|"I Was a Broker" (25)|
"I Was a Broker" (25)
North Korean defector and activist
Entered South Korea in 2000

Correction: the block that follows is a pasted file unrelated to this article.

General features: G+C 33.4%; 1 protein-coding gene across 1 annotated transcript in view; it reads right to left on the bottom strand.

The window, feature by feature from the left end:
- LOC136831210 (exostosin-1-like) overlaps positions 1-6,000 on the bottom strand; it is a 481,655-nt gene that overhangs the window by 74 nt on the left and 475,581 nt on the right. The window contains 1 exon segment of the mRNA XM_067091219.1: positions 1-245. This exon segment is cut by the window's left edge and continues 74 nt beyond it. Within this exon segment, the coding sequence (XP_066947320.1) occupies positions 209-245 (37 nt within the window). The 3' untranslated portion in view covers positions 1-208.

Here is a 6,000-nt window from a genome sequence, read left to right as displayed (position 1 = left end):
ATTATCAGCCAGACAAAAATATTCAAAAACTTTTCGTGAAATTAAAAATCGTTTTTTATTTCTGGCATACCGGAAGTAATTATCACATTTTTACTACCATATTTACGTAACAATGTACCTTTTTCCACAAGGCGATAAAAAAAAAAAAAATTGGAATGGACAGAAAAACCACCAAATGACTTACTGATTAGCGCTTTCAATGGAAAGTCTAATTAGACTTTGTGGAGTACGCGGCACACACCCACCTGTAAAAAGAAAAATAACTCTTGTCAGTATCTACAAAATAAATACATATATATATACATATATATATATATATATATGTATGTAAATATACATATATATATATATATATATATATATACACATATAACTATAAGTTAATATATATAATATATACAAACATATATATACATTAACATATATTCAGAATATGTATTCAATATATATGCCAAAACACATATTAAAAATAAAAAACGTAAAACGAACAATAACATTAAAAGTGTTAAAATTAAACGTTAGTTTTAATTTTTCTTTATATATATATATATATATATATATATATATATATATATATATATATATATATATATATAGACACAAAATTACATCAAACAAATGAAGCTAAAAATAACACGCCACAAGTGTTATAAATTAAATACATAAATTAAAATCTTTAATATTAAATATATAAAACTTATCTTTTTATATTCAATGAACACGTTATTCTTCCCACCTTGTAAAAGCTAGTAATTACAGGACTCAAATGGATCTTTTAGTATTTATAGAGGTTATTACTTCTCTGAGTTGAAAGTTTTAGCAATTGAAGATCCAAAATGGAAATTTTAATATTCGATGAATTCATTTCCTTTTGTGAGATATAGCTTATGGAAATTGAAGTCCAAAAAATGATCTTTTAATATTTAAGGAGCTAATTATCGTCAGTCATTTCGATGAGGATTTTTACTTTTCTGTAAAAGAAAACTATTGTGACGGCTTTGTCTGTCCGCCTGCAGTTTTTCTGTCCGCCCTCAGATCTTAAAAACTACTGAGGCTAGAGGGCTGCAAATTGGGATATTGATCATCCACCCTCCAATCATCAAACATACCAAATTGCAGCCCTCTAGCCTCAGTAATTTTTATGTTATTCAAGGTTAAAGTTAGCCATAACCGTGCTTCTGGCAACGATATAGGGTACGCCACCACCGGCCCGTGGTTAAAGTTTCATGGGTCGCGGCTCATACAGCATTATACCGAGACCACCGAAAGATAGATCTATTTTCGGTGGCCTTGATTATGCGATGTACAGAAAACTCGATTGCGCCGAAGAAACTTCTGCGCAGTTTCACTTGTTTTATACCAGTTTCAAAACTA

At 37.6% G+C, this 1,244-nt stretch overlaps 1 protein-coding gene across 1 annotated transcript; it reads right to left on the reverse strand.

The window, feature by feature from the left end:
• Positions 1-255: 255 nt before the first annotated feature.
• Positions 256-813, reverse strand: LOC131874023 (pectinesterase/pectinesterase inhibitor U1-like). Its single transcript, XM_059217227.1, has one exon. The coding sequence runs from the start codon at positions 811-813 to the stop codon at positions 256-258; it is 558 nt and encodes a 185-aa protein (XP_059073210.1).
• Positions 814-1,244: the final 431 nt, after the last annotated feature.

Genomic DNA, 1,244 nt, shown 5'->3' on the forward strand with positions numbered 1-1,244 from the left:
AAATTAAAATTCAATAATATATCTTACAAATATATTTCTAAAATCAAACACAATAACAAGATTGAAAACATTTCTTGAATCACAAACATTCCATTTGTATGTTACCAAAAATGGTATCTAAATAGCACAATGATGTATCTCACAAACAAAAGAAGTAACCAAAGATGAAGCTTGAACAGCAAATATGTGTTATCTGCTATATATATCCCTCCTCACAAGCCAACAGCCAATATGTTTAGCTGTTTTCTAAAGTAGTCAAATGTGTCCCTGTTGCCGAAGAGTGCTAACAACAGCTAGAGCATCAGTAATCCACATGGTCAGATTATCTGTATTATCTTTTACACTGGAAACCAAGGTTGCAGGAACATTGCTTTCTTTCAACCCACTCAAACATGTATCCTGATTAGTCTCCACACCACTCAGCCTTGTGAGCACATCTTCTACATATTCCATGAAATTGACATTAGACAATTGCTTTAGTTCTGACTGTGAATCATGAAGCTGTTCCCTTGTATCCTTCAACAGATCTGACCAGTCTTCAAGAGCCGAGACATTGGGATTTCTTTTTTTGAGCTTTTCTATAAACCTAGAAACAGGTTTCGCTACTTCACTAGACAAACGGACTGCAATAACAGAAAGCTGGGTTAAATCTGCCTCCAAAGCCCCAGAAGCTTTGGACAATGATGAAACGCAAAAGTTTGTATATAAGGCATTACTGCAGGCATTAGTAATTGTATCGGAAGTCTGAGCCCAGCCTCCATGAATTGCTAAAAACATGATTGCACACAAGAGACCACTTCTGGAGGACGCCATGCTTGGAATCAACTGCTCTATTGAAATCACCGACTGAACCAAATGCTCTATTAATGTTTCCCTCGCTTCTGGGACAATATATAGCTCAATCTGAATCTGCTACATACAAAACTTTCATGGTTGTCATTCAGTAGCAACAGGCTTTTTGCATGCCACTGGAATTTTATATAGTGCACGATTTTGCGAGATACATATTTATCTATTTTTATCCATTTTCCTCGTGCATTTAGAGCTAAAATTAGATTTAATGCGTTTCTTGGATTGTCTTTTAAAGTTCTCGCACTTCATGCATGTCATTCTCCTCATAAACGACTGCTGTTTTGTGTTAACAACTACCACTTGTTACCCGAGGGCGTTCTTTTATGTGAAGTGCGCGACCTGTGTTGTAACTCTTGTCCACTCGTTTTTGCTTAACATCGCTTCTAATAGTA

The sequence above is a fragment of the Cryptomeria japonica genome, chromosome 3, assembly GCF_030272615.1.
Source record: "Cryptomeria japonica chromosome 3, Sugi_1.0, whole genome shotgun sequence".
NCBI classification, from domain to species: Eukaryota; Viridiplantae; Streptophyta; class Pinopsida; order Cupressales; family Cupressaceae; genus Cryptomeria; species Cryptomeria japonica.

The repetitive and anxious days slowly passed by until it was end of October. The officer was calling for me again. It was late evening thus most of them would have gone home but a smart looking prosecutor of average height had begun investigation after me again. The word was inspection, but all the prosecutor did was read me my previous statements and asked me to stamp my thumbprint on the information. It was nothing more than protocol. They hadn’t indict me yet so I don’t know why they were double checking on my crimes again. The prosecutor left hurriedly as if there was another engagement. I quickly asked when my trial would be to which the prosecutor replied “Soon,” almost running down the hallway. The deadline for arresting and indicting posted on the wall of our prison cell said 7 days of arrest, with 23 days of extension 23, adding up to a total of 30 days of arresting time. As a result, the prosecution would indict within 30 days, with extension of 15 days with, the trial had to take place within 45 days. Even if I was indicted today, arrest dates would exceed 80 days. In China law enforcement agencies in the national judicial and law enforcement is too elastic. My arrested dates exceeded the double of the other prisoners so even if the investigation of the prosecutors were over, I wasn’t too expectant. All I did was pray and I seemed to hear the echoes of hymns that refugees used to sing in shelters. I told myself that I belonged to the Lord in life and in death and felt indebted to the Lord. Each line in the hymn seemed to be about our lives and I felt thankful yet desperate at the same time.